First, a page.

If prices kept on rising, the owner could sell for a profit and pay off the loan! Ergo, no foreclosure.
pocket the down payment and the payments made.
The bank doesn't get the downpayment. The downpayment goes to the home seller.
You mean they were too stupid to read the contract before signing it? Lucky for them as interest rates have fallen. They got the lower rate to start with and now reset with an even lower rate! Yes, facts are stubborn things.
I stand corrected on the down payment.
Loan origination fees would have remained in the banks hands. I relised this error, but could not go back and edit.
My point is that in a rising market, forclosure was not a threat but a boon to the banks. It would have allowed more fees and profits, so they had no reason to follow the laws, and every reason not to.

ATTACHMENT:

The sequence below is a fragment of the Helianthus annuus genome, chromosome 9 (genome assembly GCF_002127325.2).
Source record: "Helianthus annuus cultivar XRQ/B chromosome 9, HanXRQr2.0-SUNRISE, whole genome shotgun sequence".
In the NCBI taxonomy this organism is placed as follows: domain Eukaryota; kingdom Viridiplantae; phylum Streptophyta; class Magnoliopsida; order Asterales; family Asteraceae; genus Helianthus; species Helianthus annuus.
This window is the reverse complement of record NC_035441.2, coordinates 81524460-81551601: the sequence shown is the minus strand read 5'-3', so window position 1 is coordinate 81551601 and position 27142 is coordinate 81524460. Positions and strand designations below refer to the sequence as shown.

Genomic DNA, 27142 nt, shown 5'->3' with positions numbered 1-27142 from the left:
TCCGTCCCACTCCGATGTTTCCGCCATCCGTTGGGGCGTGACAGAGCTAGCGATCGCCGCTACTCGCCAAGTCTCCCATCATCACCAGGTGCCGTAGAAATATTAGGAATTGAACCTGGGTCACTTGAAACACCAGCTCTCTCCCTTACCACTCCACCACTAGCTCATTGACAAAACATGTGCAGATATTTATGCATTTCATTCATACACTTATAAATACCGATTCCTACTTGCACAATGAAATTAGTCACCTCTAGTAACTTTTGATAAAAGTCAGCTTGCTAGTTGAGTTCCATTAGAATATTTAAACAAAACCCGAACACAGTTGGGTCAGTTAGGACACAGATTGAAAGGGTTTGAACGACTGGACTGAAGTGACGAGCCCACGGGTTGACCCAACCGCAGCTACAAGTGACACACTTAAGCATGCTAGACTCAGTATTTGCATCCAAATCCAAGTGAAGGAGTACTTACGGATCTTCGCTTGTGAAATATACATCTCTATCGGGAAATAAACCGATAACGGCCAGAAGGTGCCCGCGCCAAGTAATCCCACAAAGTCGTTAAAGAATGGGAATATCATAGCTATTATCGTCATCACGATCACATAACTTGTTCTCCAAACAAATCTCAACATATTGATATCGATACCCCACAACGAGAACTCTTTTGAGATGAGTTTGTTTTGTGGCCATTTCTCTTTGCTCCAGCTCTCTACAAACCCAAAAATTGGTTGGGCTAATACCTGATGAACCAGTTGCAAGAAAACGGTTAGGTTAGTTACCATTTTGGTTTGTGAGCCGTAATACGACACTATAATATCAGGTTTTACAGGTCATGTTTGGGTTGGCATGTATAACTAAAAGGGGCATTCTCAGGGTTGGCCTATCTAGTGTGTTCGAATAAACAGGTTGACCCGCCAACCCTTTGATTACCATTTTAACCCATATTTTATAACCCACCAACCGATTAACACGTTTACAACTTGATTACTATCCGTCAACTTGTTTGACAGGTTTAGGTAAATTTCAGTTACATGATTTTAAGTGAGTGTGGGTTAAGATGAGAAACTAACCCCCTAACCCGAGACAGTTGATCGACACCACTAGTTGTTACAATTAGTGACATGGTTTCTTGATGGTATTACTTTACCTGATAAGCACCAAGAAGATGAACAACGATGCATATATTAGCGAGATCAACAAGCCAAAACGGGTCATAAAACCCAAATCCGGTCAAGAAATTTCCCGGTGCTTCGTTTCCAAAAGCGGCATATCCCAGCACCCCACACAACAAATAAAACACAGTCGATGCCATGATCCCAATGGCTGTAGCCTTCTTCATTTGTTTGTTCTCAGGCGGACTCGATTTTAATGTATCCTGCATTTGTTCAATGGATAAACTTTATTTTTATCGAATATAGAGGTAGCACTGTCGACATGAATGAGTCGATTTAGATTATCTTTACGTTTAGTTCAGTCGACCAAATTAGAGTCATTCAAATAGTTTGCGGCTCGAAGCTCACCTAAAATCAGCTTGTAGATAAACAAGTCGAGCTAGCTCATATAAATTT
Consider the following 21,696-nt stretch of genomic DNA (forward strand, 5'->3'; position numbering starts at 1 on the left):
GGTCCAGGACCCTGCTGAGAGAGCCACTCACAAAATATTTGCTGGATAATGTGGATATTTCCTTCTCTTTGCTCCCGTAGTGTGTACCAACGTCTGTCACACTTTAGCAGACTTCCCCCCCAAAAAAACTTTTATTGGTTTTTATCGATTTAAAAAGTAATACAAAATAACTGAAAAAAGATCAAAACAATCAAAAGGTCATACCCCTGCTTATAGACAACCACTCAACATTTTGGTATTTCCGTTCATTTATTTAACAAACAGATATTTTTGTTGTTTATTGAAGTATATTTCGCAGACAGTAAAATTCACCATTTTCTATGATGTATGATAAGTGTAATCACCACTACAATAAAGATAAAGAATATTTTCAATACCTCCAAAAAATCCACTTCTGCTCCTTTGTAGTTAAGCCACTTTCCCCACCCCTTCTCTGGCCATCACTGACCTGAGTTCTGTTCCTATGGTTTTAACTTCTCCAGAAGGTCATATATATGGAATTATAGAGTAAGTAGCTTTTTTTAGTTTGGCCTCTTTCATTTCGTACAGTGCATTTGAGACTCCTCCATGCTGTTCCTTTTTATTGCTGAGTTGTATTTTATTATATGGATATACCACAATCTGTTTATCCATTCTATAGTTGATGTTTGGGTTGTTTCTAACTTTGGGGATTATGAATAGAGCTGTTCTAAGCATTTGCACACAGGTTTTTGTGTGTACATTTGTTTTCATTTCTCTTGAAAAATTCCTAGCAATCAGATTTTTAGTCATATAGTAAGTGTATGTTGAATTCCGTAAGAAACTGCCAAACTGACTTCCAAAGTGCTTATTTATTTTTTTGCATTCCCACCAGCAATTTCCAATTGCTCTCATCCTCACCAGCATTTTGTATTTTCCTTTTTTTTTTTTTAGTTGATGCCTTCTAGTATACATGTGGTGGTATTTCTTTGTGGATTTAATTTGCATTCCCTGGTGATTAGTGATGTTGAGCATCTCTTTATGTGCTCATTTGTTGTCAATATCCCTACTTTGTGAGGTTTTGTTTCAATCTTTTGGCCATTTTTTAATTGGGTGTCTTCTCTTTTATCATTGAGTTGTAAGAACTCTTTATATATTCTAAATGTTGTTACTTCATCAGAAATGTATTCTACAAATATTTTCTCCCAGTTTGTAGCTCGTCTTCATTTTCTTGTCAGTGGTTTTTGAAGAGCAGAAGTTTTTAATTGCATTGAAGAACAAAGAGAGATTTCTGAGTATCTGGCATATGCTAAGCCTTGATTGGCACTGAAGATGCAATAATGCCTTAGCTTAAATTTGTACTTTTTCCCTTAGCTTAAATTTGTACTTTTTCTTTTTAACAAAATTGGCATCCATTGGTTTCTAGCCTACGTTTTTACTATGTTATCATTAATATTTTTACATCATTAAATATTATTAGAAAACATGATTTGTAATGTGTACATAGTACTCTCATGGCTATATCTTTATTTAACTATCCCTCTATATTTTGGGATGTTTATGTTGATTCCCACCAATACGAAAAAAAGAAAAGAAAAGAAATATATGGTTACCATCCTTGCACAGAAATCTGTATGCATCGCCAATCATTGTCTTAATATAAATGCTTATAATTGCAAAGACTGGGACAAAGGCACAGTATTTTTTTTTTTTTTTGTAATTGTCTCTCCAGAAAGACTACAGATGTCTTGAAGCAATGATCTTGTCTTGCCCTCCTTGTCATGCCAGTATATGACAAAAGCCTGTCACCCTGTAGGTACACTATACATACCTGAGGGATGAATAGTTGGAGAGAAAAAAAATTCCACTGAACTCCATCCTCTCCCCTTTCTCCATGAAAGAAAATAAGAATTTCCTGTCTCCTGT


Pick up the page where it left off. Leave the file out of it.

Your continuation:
If you cannot figure out what kind of mortgage you are applying for, you need to go back to school and learn how to count.
That goes for bankers as well. They won’t be forgotten.
Most of the loan origination fees would be paid out to the people processing the loans. Only a small part 'remains in the hands of the banks'.
My point is that in a rising market, forclosure was not a threat but a boon to the banks.
In a rising market, the home owner can sell for a profit and never go into foreclosure. There is no 'foreclosure boon' to the banks in a rising market.
I had a house that I could afford ...
... then my wife and I lost our jobs within 2 weeks of each other.
After almost a year of being unemployed, I got a job, and tried to negotiate with the bank ...
... they forced me into bankruptcy
After bankruptcy, I hired a lawyer to try to negotiate with the bank again to save the house ...
... they still refused to negotiate ...
... and the lawyer I hired was raided by the FBI because they were a scam.